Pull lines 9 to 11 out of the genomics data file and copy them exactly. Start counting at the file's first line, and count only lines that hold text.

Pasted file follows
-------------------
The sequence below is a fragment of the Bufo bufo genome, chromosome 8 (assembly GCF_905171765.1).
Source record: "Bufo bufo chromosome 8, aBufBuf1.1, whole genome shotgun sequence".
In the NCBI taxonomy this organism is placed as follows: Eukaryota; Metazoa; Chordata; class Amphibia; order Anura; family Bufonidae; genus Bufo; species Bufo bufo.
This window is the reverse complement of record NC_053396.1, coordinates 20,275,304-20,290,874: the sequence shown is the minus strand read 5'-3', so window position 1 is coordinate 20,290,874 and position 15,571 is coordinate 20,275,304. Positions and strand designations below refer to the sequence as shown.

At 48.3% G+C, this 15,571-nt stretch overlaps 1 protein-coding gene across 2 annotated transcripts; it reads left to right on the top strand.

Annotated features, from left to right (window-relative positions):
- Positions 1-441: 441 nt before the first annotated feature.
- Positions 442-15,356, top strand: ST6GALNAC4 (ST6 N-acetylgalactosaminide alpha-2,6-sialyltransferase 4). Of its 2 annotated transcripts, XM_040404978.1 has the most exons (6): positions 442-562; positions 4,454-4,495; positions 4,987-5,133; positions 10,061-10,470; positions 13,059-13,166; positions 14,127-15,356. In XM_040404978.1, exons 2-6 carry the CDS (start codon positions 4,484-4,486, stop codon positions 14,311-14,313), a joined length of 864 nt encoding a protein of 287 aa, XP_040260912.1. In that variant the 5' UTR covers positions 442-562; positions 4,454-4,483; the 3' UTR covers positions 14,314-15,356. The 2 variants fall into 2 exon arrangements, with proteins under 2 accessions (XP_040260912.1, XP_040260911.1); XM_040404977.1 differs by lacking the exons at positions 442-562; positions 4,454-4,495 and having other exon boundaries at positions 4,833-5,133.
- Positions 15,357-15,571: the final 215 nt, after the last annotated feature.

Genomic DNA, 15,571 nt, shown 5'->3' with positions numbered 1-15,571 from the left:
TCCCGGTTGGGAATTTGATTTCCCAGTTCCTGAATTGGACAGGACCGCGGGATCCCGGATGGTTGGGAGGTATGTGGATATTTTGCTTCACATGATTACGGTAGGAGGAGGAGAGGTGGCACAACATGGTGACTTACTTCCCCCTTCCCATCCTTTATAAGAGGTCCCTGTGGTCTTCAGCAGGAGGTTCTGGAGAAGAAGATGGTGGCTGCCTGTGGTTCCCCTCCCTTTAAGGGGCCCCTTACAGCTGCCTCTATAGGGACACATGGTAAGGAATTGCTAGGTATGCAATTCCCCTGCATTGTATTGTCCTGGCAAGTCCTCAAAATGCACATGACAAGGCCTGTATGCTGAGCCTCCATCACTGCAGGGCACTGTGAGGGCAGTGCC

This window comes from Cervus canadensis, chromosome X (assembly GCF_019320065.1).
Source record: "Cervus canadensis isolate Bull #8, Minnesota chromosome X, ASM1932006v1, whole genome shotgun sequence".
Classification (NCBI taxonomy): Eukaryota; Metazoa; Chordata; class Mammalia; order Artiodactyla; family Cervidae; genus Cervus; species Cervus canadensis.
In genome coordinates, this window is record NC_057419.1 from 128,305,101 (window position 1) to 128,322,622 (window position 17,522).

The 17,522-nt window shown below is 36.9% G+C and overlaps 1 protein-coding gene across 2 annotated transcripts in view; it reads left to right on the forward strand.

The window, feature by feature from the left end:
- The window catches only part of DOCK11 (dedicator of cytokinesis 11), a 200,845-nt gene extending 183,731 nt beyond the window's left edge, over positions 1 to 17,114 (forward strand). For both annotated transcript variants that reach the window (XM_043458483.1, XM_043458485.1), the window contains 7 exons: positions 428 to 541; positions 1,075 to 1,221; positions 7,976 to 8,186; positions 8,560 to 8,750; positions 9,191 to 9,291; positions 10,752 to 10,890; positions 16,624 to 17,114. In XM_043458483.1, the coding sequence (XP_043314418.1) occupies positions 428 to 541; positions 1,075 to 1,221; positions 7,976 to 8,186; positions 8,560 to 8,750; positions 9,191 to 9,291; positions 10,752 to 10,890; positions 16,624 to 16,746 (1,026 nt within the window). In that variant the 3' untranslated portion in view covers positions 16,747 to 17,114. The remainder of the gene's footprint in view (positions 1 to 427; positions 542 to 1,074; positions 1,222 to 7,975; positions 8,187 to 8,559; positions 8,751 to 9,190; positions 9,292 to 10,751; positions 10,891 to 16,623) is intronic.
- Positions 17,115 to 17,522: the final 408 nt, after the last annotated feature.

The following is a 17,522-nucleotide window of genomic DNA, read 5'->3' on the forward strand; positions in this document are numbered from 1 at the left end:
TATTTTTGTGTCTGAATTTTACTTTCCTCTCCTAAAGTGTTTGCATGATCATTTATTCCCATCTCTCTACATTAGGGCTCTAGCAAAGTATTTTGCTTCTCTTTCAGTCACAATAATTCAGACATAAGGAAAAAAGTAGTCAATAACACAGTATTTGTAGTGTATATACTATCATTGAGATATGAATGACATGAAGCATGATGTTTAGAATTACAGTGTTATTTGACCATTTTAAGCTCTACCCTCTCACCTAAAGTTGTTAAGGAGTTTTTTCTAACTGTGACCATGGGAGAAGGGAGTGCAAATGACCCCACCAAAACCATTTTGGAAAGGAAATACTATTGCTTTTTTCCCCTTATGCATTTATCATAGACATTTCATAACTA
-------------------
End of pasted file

- Positions 15,357-15,571: the final 215 nt, after the last annotated feature.

Genomic DNA, 15,571 nt, shown 5'->3' with positions numbered 1-15,571 from the left:
TCCCGGTTGGGAATTTGATTTCCCAGTTCCTGAATTGGACAGGACCGCGGGATCCCGGATGGTTGGGAGGTATGTGGATATTTTGCTTCACATGATTACGGTAGGAGGAGGAGAGGTGGCACAACATGGTGACTTACTTCCCCCTTCCCATCCTTTATAAGAGGTCCCTGTGGTCTTCAGCAGGAGGTTCTGGAGAAGAAGATGGTGGCTGCCTGTGGTTCCCCTCCCTTTAAGGGGCCCCTTACAGCTGCCTCTATAGGGACACATGGTAAGGAATTGCTAGGTATGCAATTCCCCTGCATTGTATTGTCCTGGCAAGTCCTCAAAATGCACATGACAAGGCCTGTATGCTGAGCCTCCATCACTGCAGGGCACTGTGAGGGCAGTGCC